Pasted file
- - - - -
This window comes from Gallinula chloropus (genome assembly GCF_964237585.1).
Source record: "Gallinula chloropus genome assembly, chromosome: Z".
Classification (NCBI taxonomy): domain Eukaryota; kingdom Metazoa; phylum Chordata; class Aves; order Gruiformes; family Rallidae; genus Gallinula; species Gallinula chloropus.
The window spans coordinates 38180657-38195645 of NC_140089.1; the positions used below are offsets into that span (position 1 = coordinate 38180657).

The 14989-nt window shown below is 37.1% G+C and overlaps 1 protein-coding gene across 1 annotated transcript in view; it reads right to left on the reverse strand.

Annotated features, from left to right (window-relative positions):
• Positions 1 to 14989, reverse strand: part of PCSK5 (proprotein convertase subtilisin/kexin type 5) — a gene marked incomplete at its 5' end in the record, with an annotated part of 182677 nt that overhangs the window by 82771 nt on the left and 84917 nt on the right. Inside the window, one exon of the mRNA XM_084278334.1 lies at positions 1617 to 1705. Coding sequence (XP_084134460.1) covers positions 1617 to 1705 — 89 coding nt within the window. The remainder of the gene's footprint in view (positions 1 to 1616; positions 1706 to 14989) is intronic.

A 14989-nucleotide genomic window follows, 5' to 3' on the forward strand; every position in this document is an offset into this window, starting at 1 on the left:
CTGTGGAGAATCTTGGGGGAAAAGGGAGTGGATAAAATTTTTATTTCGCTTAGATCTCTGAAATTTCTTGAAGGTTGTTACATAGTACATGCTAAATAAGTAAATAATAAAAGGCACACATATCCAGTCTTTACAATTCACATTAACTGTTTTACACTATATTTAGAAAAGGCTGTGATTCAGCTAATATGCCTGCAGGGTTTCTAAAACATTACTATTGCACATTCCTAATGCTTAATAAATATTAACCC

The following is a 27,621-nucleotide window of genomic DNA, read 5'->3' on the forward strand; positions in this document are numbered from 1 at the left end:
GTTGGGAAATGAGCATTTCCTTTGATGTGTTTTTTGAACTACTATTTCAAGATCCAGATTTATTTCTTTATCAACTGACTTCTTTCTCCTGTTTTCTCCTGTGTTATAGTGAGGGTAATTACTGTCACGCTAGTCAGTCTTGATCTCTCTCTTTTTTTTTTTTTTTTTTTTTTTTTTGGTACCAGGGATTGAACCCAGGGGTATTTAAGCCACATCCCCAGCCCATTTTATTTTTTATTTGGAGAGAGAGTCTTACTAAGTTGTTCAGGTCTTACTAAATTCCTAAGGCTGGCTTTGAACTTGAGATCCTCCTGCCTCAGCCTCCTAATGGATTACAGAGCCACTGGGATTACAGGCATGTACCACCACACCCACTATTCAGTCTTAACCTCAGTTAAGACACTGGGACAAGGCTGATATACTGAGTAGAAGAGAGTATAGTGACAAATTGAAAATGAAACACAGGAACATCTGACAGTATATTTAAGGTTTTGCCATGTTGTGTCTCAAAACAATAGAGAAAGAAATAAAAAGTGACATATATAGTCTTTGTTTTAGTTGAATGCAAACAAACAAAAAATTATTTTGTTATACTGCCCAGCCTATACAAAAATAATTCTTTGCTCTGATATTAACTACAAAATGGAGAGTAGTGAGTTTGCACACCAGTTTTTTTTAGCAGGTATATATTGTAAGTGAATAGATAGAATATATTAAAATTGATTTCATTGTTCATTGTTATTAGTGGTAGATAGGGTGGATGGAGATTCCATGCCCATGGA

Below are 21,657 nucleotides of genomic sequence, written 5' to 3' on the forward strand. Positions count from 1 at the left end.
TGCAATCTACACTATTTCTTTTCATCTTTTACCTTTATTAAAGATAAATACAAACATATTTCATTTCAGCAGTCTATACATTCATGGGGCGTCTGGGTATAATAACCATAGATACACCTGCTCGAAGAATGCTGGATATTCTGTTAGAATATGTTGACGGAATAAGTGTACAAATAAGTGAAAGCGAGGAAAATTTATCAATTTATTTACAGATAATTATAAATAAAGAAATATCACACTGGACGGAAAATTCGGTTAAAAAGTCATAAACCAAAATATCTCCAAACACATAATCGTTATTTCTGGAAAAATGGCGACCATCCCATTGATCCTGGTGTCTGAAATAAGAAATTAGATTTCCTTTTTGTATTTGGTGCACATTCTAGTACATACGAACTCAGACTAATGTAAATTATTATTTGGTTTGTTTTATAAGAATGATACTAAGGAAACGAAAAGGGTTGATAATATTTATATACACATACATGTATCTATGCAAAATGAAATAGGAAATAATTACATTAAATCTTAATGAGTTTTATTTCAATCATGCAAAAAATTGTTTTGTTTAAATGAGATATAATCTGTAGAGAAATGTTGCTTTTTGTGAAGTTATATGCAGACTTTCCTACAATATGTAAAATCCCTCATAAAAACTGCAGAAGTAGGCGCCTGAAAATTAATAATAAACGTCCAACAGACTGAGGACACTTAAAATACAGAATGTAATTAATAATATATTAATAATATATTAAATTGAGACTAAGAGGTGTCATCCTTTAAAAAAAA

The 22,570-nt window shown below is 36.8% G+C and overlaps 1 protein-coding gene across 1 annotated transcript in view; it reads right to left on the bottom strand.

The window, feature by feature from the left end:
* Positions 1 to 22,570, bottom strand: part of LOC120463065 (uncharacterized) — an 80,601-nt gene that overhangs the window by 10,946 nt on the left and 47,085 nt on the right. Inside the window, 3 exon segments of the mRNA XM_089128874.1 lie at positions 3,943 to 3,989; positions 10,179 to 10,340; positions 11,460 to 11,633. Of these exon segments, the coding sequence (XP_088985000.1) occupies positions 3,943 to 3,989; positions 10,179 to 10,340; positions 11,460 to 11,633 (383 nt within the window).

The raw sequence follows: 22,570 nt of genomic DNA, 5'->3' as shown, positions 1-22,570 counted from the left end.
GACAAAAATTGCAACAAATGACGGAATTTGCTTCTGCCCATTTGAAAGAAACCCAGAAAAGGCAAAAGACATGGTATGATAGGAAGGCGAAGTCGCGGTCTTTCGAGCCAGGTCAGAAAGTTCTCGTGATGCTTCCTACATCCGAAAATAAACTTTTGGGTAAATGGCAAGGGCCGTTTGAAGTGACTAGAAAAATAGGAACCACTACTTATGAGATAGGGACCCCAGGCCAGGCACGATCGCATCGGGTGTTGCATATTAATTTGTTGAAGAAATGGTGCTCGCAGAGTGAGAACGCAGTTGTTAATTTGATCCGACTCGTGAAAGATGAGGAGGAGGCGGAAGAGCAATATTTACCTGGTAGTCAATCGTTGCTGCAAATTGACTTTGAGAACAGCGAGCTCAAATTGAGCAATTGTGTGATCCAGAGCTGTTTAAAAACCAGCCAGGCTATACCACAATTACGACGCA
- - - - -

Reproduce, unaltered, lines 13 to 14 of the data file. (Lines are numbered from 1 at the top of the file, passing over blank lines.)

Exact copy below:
TGCAATCTACACTATTTCTTTTCATCTTTTACCTTTATTAAAGATAAATACAAACATATTTCATTTCAGCAGTCTATACATTCATGGGGCGTCTGGGTATAATAACCATAGATACACCTGCTCGAAGAATGCTGGATATTCTGTTAGAATATGTTGACGGAATAAGTGTACAAATAAGTGAAAGCGAGGAAAATTTATCAATTTATTTACAGATAATTATAAATAAAGAAATATCACACTGGACGGAAAATTCGGTTAAAAAGTCATAAACCAAAATATCTCCAAACACATAATCGTTATTTCTGGAAAAATGGCGACCATCCCATTGATCCTGGTGTCTGAAATAAGAAATTAGATTTCCTTTTTGTATTTGGTGCACATTCTAGTACATACGAACTCAGACTAATGTAAATTATTATTTGGTTTGTTTTATAAGAATGATACTAAGGAAACGAAAAGGGTTGATAATATTTATATACACATACATGTATCTATGCAAAATGAAATAGGAAATAATTACATTAAATCTTAATGAGTTTTATTTCAATCATGCAAAAAATTGTTTTGTTTAAATGAGATATAATCTGTAGAGAAATGTTGCTTTTTGTGAAGTTATATGCAGACTTTCCTACAATATGTAAAATCCCTCATAAAAACTGCAGAAGTAGGCGCCTGAAAATTAATAATAAACGTCCAACAGACTGAGGACACTTAAAATACAGAATGTAATTAATAATATATTAATAATATATTAAATTGAGACTAAGAGGTGTCATCCTTTAAAAAAAA

The 22,570-nt window shown below is 36.8% G+C and overlaps 1 protein-coding gene across 1 annotated transcript in view; it reads right to left on the bottom strand.